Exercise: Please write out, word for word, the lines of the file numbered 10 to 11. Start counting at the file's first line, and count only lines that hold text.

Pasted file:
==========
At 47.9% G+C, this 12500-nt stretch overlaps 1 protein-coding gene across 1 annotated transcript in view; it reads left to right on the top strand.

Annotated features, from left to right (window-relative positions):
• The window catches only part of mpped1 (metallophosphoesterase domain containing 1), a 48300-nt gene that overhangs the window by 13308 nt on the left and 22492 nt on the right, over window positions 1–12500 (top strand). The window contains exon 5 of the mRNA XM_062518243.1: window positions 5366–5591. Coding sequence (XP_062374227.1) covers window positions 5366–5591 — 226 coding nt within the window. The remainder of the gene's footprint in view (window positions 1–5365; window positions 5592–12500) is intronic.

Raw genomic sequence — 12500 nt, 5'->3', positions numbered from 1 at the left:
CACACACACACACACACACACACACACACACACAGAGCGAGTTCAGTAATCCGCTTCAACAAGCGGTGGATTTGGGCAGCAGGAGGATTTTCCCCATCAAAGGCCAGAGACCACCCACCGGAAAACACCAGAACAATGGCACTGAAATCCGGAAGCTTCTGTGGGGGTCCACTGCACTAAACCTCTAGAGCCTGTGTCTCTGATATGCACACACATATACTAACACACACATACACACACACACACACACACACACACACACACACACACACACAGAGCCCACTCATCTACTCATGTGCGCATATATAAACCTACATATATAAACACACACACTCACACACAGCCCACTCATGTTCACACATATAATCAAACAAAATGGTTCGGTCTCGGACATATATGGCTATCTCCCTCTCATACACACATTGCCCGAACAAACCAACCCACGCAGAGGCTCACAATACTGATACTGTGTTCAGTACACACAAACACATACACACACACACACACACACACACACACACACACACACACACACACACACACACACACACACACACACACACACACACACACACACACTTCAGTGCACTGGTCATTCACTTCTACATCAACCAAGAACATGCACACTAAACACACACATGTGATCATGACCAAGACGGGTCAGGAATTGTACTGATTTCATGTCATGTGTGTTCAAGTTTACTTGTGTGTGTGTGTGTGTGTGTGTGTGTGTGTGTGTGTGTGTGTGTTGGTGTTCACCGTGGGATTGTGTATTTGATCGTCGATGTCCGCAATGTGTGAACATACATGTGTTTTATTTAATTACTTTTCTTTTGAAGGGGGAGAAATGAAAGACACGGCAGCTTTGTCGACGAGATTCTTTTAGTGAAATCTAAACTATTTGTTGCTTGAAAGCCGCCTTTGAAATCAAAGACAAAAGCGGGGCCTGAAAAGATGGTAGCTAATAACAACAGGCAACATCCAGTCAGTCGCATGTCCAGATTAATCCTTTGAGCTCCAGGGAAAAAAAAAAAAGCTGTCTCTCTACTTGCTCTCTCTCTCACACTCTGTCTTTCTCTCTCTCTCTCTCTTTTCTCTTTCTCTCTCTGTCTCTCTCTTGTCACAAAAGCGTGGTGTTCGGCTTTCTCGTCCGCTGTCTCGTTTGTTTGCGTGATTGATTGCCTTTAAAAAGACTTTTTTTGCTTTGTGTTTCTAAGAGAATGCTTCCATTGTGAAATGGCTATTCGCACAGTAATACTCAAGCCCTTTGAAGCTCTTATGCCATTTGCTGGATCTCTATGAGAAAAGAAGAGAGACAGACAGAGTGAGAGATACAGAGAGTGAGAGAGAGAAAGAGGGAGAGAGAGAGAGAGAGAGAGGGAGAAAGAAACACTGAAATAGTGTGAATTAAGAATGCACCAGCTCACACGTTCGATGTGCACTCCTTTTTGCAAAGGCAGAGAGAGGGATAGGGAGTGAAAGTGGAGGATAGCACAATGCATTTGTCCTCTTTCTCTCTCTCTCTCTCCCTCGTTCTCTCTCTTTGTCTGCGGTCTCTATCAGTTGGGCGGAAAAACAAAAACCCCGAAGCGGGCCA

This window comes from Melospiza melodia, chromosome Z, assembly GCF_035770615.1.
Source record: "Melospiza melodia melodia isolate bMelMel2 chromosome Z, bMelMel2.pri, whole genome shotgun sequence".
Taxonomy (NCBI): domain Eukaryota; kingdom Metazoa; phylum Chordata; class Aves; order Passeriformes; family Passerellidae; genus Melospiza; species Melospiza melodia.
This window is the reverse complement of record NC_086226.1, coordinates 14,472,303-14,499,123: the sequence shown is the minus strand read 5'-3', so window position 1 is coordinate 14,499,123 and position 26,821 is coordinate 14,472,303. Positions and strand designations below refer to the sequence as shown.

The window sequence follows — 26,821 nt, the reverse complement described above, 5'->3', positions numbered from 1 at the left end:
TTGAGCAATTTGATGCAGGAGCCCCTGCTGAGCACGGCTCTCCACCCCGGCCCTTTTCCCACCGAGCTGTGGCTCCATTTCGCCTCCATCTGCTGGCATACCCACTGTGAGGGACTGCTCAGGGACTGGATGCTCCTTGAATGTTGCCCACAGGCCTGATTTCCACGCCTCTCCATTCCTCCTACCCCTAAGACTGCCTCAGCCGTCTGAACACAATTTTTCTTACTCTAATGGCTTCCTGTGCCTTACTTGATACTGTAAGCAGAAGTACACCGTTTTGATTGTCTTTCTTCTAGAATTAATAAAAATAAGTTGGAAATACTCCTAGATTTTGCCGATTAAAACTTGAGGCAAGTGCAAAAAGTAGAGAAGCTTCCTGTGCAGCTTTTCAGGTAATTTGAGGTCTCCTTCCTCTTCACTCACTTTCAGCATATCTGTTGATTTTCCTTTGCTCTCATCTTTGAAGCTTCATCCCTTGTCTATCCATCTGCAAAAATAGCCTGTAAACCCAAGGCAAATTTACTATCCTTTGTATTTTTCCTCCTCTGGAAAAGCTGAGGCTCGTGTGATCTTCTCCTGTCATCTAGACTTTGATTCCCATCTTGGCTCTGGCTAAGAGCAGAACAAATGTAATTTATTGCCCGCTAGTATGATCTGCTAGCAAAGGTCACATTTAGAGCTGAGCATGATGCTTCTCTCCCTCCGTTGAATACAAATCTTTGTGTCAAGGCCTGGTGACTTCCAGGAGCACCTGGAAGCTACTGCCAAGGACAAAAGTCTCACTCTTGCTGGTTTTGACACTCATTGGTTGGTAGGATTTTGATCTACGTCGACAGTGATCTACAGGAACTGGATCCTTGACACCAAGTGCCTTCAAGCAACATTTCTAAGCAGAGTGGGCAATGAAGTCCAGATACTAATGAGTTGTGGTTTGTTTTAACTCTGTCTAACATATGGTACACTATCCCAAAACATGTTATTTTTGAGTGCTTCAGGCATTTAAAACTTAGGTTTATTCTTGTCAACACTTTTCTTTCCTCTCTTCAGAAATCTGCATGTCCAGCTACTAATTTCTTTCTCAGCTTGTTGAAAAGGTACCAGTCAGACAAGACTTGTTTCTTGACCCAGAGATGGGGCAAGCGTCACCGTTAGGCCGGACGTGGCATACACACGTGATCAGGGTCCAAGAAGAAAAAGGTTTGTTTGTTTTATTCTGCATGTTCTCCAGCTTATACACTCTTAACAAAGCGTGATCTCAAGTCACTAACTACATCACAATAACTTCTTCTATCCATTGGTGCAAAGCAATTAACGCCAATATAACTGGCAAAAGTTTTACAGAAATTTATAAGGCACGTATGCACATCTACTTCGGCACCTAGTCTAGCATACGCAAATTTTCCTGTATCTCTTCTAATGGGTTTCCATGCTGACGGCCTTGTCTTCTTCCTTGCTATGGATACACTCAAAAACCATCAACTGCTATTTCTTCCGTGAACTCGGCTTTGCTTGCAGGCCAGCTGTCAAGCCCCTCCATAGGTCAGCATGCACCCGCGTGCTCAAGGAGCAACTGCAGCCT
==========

The window sequence follows — 26,821 nt, the reverse complement described above, 5'->3', positions numbered from 1 at the left end:
TTGAGCAATTTGATGCAGGAGCCCCTGCTGAGCACGGCTCTCCACCCCGGCCCTTTTCCCACCGAGCTGTGGCTCCATTTCGCCTCCATCTGCTGGCATACCCACTGTGAGGGACTGCTCAGGGACTGGATGCTCCTTGAATGTTGCCCACAGGCCTGATTTCCACGCCTCTCCATTCCTCCTACCCCTAAGACTGCCTCAGCCGTCTGAACACAATTTTTCTTACTCTAATGGCTTCCTGTGCCTTACTTGATACTGTAAGCAGAAGTACACCGTTTTGATTGTCTTTCTTCTAGAATTAATAAAAATAAGTTGGAAATACTCCTAGATTTTGCCGATTAAAACTTGAGGCAAGTGCAAAAAGTAGAGAAGCTTCCTGTGCAGCTTTTCAGGTAATTTGAGGTCTCCTTCCTCTTCACTCACTTTCAGCATATCTGTTGATTTTCCTTTGCTCTCATCTTTGAAGCTTCATCCCTTGTCTATCCATCTGCAAAAATAGCCTGTAAACCCAAGGCAAATTTACTATCCTTTGTATTTTTCCTCCTCTGGAAAAGCTGAGGCTCGTGTGATCTTCTCCTGTCATCTAGACTTTGATTCCCATCTTGGCTCTGGCTAAGAGCAGAACAAATGTAATTTATTGCCCGCTAGTATGATCTGCTAGCAAAGGTCACATTTAGAGCTGAGCATGATGCTTCTCTCCCTCCGTTGAATACAAATCTTTGTGTCAAGGCCTGGTGACTTCCAGGAGCACCTGGAAGCTACTGCCAAGGACAAAAGTCTCACTCTTGCTGGTTTTGACACTCATTGGTTGGTAGGATTTTGATCTACGTCGACAGTGATCTACAGGAACTGGATCCTTGACACCAAGTGCCTTCAAGCAACATTTCTAAGCAGAGTGGGCAATGAAGTCCAGATACTAATGAGTTGTGGTTTGTTTTAACTCTGTCTAACATATGGTACACTATCCCAAAACATGTTATTTTTGAGTGCTTCAGGCATTTAAAACTTAGGTTTATTCTTGTCAACACTTTTCTTTCCTCTCTTCAGAAATCTGCATGTCCAGCTACTAATTTCTTTCTCAGCTTGTTGAAAAGGTACCAGTCAGACAAGACTTGTTTCTTGACCCAGAGATGGGGCAAGCGTCACCGTTAGGCCGGACGTGGCATACACACGTGATCAGGGTCCAAGAAGAAAAAGGTTTGTTTGTTTTATTCTGCATGTTCTCCAGCTTATACACTCTTAACAAAGCGTGATCTCAAGTCACTAACTACATCACAATAACTTCTTCTATCCATTGGTGCAAAGCAATTAACGCCAATATAACTGGCAAAAGTTTTACAGAAATTTATAAGGCACGTATGCACATCTACTTCGGCACCTAGTCTAGCATACGCAAATTTTCCTGTATCTCTTCTAATGGGTTTCCATGCTGACGGCCTTGTCTTCTTCCTTGCTATGGATACACTCAAAAACCATCAACTGCTATTTCTTCCGTGAACTCGGCTTTGCTTGCAGGCCAGCTGTCAAGCCCCTCCATAGGTCAGCATGCACCCGCGTGCTCAAGGAGCAACTGCAGCCT